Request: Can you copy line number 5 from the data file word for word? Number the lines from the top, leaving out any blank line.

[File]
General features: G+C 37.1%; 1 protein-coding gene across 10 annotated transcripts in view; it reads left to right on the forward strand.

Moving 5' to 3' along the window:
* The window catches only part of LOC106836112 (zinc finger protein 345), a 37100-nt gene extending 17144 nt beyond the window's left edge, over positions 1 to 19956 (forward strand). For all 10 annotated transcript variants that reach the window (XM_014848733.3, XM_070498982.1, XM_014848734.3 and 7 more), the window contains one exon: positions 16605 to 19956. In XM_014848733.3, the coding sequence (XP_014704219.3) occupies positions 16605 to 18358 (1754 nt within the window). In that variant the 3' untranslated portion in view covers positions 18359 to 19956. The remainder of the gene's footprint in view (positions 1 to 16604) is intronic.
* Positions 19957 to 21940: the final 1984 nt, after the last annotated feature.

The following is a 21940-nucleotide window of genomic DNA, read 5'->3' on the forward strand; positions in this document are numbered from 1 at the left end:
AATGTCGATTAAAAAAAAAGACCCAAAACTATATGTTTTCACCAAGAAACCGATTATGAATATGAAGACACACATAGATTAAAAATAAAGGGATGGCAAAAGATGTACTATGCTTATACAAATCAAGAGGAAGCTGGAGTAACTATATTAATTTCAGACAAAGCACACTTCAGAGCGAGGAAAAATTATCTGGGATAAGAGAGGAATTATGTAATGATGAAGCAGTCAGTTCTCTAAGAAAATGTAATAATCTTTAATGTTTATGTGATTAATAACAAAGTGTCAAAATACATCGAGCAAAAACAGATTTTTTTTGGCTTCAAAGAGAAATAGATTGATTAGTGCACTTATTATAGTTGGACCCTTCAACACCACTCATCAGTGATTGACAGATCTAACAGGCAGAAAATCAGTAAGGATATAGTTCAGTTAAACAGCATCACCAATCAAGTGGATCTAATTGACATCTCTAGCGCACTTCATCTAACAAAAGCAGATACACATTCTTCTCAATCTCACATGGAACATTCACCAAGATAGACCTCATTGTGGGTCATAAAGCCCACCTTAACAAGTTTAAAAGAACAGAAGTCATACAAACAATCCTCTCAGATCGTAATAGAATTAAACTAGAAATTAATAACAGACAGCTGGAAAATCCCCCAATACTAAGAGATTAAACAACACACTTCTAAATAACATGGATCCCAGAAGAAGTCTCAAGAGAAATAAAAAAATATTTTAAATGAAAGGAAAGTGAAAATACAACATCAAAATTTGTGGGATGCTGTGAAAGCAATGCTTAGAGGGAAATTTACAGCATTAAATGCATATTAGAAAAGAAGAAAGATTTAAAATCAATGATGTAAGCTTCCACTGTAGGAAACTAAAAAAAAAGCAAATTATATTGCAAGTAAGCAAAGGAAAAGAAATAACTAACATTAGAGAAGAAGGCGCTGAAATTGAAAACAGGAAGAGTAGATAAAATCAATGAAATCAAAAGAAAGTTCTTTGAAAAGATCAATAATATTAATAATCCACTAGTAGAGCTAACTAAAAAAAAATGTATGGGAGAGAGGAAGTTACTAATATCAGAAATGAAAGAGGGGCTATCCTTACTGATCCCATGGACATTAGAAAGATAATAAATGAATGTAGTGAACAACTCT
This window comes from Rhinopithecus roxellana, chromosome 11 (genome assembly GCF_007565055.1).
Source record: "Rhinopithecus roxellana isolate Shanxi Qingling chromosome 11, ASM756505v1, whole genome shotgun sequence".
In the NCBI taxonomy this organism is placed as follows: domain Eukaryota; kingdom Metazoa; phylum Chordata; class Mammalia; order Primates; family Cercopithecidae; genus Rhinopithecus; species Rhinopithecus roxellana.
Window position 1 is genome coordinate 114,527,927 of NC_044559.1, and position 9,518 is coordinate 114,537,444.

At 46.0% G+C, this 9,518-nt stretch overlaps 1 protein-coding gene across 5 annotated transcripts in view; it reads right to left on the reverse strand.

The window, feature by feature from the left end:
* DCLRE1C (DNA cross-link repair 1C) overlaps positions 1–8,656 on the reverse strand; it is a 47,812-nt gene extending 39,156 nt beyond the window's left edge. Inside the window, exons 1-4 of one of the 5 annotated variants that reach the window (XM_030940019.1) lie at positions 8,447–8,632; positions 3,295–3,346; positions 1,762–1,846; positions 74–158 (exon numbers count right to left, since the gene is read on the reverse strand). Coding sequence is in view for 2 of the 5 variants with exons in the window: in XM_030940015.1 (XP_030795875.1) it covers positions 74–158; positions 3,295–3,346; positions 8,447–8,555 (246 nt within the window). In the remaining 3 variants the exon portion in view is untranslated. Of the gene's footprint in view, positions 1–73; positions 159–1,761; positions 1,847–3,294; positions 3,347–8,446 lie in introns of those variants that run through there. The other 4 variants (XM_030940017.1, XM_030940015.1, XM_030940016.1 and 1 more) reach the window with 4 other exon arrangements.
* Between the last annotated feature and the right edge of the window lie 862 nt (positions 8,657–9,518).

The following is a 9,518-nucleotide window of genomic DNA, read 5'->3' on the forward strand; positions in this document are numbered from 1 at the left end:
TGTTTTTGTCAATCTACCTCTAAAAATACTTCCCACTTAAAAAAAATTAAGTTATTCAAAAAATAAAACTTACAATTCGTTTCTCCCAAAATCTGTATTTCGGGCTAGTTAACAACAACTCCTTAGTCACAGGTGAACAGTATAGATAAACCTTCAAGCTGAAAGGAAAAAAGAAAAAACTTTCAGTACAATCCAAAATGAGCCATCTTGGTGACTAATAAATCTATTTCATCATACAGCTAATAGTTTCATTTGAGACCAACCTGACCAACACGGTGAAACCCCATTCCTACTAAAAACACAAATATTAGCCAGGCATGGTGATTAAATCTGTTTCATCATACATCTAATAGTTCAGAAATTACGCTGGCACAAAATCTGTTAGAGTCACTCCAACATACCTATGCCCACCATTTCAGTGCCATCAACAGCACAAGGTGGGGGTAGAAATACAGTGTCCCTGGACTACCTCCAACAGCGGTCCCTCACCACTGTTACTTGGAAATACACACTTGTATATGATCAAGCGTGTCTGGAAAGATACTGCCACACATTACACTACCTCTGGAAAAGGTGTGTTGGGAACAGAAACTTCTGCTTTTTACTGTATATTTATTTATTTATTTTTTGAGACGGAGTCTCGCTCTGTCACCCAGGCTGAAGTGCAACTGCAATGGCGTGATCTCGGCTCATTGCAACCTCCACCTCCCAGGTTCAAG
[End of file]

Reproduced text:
The following is a 21940-nucleotide window of genomic DNA, read 5'->3' on the forward strand; positions in this document are numbered from 1 at the left end: